Friday, December 23, 2016

Grateful Dead 6: American Beauty

To stretch a metaphor, American Beauty is to Workingman’s Dead as Revolver is to Rubber Soul. The Dead were firing on all their creative cylinders, and produced an album that both complemented and built on its predominantly acoustic predecessor.
And talk about a strong opener: “Box Of Rain” is a fully fleshed-out arrangement, with acoustic guitar, Clarence White-flavored leads, harmonies, piano, bass and both drummers in a busy mix, capped by a lead vocal by Phil Lesh. It really is one of their best tracks, especially when heard in context with the two songs that come next. “Friend Of The Devil” is the one all guitar players try to learn, with its descending riff in G, but what we hear now is the high-speed mandolin, contributed by Garcia buddy David Grisman. (We also can’t help singing the first verse of “Kiss Me Deadly” along with that riff. Mostly because we don’t know the rest of “Kiss Me Deadly”.) “Sugar Magnolia”, with Jerry playing pedal steel like nobody else, is just as much of a quintessential Dead tune, and always seems longer than it really is. “Operator” is Pigpen’s contribution to both the album and the genre of songs that take place on a telephone. “Candyman” sounds most like the last album, being another slow sad lope, and loaded with lots of folk song references.
Any Deadhead worth his or her salt will immediately swoon and sway to “Ripple”, and join in the celestial choir finishing the tune with “da da da”s. On the record it’s a quick segue to “Brokedown Palace”, which almost seems like a natural part two, a honky tonk piano adding to the atmosphere. Something of a sore thumb is “Till The Morning Comes”, mostly because we far prefer Neil Young’s shorter song of a similar title from the same year. There’s something a little sinister about declaring “you’re my woman now” and demanding that she make herself easy. “Attics Of My Life” provides a wide palette to prove how much they’d progressed on their harmonies, but just like the last album started and finished strong, so does this with “Truckin’”, which has more drug references to make the kids giggle, and the source of any mention of a long, strange trip.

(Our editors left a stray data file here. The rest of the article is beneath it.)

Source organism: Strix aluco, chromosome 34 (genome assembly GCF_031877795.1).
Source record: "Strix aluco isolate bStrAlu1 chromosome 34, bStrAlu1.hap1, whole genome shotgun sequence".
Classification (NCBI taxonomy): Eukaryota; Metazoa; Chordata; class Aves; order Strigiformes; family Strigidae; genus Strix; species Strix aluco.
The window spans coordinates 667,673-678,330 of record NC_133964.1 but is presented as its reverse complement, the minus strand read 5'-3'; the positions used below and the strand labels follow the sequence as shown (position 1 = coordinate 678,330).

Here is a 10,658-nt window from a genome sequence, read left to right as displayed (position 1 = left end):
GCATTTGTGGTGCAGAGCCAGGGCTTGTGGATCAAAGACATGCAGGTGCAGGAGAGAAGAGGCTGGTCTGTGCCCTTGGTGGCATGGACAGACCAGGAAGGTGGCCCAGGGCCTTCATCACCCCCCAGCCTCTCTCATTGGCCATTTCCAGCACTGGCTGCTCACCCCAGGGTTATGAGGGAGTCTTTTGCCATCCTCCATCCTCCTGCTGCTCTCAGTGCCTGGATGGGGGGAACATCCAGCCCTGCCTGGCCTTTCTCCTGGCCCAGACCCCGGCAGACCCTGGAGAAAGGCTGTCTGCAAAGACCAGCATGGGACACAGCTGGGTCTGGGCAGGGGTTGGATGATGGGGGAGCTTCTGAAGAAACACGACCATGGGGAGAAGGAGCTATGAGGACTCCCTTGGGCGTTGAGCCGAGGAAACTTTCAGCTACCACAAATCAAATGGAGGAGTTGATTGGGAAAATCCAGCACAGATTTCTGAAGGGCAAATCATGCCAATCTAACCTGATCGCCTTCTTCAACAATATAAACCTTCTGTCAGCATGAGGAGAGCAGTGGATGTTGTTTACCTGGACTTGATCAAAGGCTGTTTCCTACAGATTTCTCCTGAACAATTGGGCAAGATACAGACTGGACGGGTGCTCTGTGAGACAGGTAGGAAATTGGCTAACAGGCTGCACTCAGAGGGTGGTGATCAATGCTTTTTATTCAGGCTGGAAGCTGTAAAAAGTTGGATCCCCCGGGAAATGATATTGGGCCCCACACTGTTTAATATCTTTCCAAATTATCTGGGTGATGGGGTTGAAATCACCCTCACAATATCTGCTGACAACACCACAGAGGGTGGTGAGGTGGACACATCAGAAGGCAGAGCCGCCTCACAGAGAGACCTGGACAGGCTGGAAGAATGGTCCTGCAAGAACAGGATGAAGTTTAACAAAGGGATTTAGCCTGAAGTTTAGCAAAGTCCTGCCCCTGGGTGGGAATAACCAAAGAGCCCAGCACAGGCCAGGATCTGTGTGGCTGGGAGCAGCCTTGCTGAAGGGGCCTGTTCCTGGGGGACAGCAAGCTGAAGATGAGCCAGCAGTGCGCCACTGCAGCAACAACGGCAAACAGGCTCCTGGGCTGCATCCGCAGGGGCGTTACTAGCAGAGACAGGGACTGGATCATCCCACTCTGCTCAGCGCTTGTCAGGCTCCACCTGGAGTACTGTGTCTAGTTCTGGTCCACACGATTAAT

To continue our Beatles insight above, while that band spent the next three years in the studio, the Dead took the opposite route, and wouldn’t release another studio album of new material for three years. They almost didn’t have to, since they proved themselves so well with both Workingman’s Dead and American Beauty. This album completes the one-two punch, and belongs in the other side of a Maxell 90 with its brother. (Live versions, most from before the album was released, all needing a lot of work on harmonies, fill up the expanded disc, along with edited single versions of “Truckin’” and “Ripple”. The eventual 50th Anniversary Deluxe Edition kept with the program by adding another show from three days before the one on the bonus discs in the Workingman’s Dead anniversary set. And just as with that release, a few hours of demos and alternate takes was released digitally as American Beauty: The Angel’s Share.)

Grateful Dead American Beauty (1970)—4
2003 CD reissue: same as 1970, plus 8 extra tracks
2020 50th Anniversary Deluxe Edition: same as 1970, plus 23 extra tracks

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